Home Dopplers: Are Fetal Dopplers Safe?
Home Dopplers: Are They Safe?
Home doppler use has increased over the years, with more affordable options being made available for under $100.
Many women are intrigued by their use, either as a reassurance due to concerns over miscarriage, or as a method for bonding.
Pregnancy can be a very exciting time, but it can also bring anxiety. One in four women will experience a pregnancy or infant loss at some point in their life, so if you haven’t personally experienced it, you probably know someone who has.
This anxiety, as well as a desire to bond early in pregnancy, leads many women to want to learn more about dopplers, or use them at home.
But is there really a benefit in using them? Are they safe? As with all pregnancy choices, it comes down to benefit versus risk.
Unfortunately, A Doppler Cannot Prevent Miscarriage
Miscarriage can be a devastating experience. Many women who experience miscarriage wonder if there were something they could have done to prevent it. The majority of early miscarriages are due to chromosomal issues, and therefore the pregnancy could not have progressed beyond a certain point. The majority of chromosomal losses occur around, or prior to, ten weeks, which is often well before a home doppler can be used.
Early doppler use (some women are able to utilise one at around 8 weeks, while many are unable until 10-14 weeks) can only offer a certain amount of information. If it can pick up a heartbeat, you will be able to determine the heart rate.
However, inability to pick up a heartbeat prior to 14 weeks is generally deemed inconclusive, due to the limitations of dopplers in early pregnancy.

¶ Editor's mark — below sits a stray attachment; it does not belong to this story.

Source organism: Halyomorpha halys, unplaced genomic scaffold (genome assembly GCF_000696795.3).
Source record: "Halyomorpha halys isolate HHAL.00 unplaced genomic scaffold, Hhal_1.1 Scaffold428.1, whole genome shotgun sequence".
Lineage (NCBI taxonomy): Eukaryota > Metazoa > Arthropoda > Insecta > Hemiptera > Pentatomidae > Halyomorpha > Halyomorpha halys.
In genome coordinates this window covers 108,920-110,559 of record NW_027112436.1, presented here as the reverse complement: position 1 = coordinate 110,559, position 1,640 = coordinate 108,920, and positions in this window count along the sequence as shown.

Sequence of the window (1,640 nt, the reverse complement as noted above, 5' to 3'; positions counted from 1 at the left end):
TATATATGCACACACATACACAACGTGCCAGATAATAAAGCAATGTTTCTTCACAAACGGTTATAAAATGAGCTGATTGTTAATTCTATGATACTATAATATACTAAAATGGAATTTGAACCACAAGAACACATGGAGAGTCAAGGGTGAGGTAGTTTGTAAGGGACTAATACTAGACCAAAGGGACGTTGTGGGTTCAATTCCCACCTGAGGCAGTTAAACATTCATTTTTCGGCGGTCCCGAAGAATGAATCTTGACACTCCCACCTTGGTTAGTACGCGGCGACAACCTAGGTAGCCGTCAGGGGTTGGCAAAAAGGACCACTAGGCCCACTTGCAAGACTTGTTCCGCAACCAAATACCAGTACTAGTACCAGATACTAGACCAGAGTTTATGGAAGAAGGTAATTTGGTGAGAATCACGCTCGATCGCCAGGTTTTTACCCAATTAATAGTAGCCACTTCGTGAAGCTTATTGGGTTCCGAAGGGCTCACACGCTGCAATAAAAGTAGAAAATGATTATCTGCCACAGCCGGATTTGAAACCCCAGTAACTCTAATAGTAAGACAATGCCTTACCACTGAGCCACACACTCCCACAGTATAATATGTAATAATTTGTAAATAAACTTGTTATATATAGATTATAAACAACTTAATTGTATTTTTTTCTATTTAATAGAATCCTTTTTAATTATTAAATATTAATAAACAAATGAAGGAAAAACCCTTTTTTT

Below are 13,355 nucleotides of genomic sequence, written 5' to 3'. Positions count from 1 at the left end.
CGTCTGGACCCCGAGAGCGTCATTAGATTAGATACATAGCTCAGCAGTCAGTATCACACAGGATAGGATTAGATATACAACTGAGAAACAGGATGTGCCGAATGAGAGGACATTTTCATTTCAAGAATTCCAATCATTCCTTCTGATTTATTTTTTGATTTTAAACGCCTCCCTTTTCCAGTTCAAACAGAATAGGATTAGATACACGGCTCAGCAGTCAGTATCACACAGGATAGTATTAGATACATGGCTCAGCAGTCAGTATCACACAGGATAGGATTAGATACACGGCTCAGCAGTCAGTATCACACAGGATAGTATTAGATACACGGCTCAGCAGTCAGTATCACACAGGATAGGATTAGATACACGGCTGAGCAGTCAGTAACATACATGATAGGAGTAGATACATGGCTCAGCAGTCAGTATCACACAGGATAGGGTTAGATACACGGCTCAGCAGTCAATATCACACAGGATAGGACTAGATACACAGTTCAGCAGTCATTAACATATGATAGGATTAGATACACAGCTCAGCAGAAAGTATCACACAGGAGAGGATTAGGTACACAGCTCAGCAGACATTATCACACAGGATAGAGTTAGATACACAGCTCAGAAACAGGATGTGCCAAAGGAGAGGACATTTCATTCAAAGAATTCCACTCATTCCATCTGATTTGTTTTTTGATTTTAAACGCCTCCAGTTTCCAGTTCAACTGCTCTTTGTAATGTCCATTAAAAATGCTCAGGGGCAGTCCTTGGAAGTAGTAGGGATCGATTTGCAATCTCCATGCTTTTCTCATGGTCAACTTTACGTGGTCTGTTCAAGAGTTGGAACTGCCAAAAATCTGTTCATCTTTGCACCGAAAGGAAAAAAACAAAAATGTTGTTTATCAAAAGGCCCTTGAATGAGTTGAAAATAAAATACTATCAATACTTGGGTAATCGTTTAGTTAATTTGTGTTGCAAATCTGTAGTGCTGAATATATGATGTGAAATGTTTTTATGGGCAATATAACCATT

If you’re able to pick up a heart rate and it’s low, or of concern, and the same is confirmed by your maternity care provider, an ultrasound might be ordered to give a true picture.
Unfortunately, even if an ultrasound can confirm a problem, early miscarriages are rarely preventable. Apart from concerns picked up very early, such as low progesterone (treated with progesterone supplements) or a thyroid issue (treated with thyroid medications), there’s not much treatment available for first trimester concerns.
Neither progesterone nor thyroid issues can be detected by doppler use; they can only be tested for and treated by your healthcare provider.
Dopplers Use The Same Technology As Ultrasounds
Hand held dopplers utilise the same high frequency sound waves that ultrasounds use to make a picture on a screen. Ultrasound technology has never been proved safe during pregnancy; neither has it been proved dangerous. For this reason, ACOG (the leading obstetrical organisation in the US) recommends only one to two routine ultrasounds during pregnancy unless others are genuinely medically necessary.
The FDA also advises against keepsake ultrasound imaging, as it isn’t medically necessary. Ultrasound waves can heat tissue; repeated use raises a concern that heating tissues could affect fetal development. The FDA also advises against home doppler use.
Because hand held dopplers utilise the same technology as ultrasound, you can assume it’s a good idea to limit their use as well.
While a hand held doppler might be utilised by your midwife or obstetrician during prenatal appointments, it’s most likely used for less than a minute or two, every 2-6 weeks, when you have a routine visit. Also, the less developed the baby, the higher the risk of the heating the baby, especially his or her head. A doctor who specialises in obstetric ultrasound recommends doppler use to be avoided in the first 13 weeks, but ideally up to the 18 week mark.
For trained healthcare providers, the information gained probably outweighs any potential risk. They can assume the pregnancy is progressing well when they detect a proper heart rate, and check other things, such as fundal height. If they are concerned, they can request an ultrasound.
Using a doppler at home doesn’t necessarily provide a medical benefit and could carry potential risks. There is a risk of raising unnecessary concerns that could lead to unnecessary and expensive interventions. For example, if you’re unable to find a heartbeat or interpret your baby’s heart rate, you’re likely to be concerned and reach out to your provider.
If you’re unable to locate a heartbeat and it’s confirmed by your maternity care provider, the only benefit would be shortening the length of a missed miscarriage. This potential benefit, however, might not outweigh other possible risks, in most circumstances.